Curious “irony” inside martial arts

At the point where a fight gets started are you find yourself inside it, you can be in 3 different states of mind: nothingness, perception or alert.

If you’re in an empty state of mind, where you absolutely don’t percieve the agression comming, you can either have a good or bad reaction, which will be given by your training or inner hability to solve the situation. Since you didn’t notice any sign of the attack, you totally depend on your body: as fast as your body can adapt to the situation, as good your reaction will be. Only by training you can polish this reaction and optimize it to an utmost perfection.

A second state would be when you notice an agression coming, your saki advises you right on the moment it’s getting done, so you have a milisecond to react, time your mind can use to create an intuitive response to the outer stimule, defending efficiently from the incoming attack without elaborating an ordenate response (technique) but an intuitive one.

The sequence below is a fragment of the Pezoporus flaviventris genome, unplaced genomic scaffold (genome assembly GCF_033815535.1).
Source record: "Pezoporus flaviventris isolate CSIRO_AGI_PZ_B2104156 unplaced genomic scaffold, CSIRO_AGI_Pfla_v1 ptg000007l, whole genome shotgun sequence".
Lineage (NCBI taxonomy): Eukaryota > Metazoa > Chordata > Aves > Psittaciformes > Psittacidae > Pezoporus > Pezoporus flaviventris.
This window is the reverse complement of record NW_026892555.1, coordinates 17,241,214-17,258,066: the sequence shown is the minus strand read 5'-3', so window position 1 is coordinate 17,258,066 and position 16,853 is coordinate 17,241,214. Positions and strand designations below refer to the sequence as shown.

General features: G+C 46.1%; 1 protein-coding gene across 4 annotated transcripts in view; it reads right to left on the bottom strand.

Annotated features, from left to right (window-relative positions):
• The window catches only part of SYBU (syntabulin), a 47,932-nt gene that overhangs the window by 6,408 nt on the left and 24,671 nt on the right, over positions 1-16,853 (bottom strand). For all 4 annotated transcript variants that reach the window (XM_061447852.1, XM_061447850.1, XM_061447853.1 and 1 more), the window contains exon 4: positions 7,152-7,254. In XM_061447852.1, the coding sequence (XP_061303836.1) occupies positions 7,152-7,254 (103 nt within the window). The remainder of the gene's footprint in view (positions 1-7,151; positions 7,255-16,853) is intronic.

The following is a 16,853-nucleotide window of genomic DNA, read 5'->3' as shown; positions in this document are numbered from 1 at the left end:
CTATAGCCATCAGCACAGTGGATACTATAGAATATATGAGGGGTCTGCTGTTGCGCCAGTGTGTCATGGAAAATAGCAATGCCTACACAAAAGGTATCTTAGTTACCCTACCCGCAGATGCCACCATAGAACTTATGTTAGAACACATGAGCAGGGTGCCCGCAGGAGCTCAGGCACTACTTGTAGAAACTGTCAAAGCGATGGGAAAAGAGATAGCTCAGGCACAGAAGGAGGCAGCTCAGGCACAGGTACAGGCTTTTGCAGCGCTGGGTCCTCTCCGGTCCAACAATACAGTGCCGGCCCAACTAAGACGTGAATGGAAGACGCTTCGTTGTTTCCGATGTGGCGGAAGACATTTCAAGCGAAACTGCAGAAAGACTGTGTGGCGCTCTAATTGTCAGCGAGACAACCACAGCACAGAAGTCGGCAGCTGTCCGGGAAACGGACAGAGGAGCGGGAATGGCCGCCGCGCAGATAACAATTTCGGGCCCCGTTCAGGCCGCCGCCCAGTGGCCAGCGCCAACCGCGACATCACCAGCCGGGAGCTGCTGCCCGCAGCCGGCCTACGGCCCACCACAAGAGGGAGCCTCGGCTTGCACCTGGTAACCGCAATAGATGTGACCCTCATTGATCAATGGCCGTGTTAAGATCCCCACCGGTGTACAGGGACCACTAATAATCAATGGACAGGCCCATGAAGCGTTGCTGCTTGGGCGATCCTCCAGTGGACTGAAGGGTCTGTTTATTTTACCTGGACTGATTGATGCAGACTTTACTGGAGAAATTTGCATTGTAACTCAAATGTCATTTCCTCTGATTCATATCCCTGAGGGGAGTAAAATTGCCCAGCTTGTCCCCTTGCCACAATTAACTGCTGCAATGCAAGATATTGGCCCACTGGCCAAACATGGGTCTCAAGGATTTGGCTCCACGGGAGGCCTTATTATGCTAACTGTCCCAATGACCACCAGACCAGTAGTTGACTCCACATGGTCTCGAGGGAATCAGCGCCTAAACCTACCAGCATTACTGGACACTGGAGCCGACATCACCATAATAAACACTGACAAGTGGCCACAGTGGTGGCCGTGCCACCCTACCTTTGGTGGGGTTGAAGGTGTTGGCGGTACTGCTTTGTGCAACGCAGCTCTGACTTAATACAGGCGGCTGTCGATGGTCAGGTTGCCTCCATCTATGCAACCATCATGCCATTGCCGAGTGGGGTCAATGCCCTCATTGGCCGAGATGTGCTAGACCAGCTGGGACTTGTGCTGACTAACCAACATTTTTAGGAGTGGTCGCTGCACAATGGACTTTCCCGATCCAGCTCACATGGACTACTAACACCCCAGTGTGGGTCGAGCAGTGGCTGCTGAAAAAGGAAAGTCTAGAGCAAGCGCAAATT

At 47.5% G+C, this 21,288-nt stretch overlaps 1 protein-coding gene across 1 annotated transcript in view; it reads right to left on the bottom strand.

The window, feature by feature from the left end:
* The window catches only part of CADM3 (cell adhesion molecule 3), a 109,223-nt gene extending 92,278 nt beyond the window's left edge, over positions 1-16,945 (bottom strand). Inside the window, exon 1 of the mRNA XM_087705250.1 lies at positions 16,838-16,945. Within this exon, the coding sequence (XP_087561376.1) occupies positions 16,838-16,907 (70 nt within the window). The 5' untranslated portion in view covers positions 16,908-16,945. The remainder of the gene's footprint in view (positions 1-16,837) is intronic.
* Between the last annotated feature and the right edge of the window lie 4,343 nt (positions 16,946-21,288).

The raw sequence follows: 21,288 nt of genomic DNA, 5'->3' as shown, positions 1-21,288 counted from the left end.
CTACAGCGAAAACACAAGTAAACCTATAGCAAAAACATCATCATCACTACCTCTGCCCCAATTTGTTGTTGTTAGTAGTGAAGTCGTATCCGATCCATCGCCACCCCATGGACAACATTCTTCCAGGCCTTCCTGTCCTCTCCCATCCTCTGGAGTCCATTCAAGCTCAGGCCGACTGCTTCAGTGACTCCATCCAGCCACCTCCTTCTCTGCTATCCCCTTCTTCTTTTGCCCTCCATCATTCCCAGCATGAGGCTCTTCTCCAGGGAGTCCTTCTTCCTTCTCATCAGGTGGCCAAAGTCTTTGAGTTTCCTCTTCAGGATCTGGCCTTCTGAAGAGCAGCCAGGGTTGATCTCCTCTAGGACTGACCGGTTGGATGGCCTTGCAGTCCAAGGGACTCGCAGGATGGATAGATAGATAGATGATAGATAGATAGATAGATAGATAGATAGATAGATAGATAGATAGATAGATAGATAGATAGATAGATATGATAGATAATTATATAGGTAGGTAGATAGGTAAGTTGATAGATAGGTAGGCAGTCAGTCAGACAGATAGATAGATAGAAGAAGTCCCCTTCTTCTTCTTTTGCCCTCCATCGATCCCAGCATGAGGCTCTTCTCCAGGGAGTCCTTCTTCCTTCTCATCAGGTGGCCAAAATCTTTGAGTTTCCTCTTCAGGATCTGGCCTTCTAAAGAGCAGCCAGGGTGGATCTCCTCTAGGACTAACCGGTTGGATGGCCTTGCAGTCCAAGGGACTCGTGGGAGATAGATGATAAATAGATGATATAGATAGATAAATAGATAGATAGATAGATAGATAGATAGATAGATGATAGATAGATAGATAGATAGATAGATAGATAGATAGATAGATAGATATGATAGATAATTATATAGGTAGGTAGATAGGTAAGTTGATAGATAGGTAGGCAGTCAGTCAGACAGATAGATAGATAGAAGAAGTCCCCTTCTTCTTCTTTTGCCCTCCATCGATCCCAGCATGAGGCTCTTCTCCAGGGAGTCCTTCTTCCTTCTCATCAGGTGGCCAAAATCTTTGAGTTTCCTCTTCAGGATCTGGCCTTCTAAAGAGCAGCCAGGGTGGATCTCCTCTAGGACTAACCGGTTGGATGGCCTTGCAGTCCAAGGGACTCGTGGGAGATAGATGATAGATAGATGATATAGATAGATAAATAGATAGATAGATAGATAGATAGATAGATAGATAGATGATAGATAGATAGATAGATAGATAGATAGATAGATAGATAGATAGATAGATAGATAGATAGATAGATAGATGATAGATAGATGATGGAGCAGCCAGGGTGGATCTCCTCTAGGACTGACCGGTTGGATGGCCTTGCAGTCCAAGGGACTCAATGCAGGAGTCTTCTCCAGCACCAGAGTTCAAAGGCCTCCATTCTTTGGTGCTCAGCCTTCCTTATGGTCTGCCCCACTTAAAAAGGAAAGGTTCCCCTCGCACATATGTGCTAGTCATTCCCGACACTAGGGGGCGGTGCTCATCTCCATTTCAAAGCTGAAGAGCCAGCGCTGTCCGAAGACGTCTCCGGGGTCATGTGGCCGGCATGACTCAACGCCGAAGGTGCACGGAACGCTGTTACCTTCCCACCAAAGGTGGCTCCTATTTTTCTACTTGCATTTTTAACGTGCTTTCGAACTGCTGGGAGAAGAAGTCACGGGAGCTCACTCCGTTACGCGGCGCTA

The third state is that where you can predict the incoming attack, with time enough to prepare your mind for it, and elaborate a complete technique to nulify it.

 

Ironically, while training, you first polish the technique, and by doing so, little by little, your whole being, body and mind, become more accustomed to sense the surroundings, to react at the minimal impulse, and allows you to further develop the first and second situations, where you need to react without the usage of your mind.

 

Top 5 things not to say to a martial artist

Inspired by this guy (sorry about the subtitles), I wanted to create a list of top things that, in my opinion, you should never say to a martial artist, here I go:

1) Oh! and you know a lot? — Don’t ask that, please … as a fellow martial artist, I can say there’s no answer to this, basically because you can’t measure how good you are, specially because in order to define how good you are, you need to compare with someone else, and if you compare with the main Master of your school, you’ll always find the same answer: 0. In case of asking something like that… just ask how long has this person been practicing martial arts.

 

2) You may be practicing martial arts, but I can still beat you. — No need to comment that one.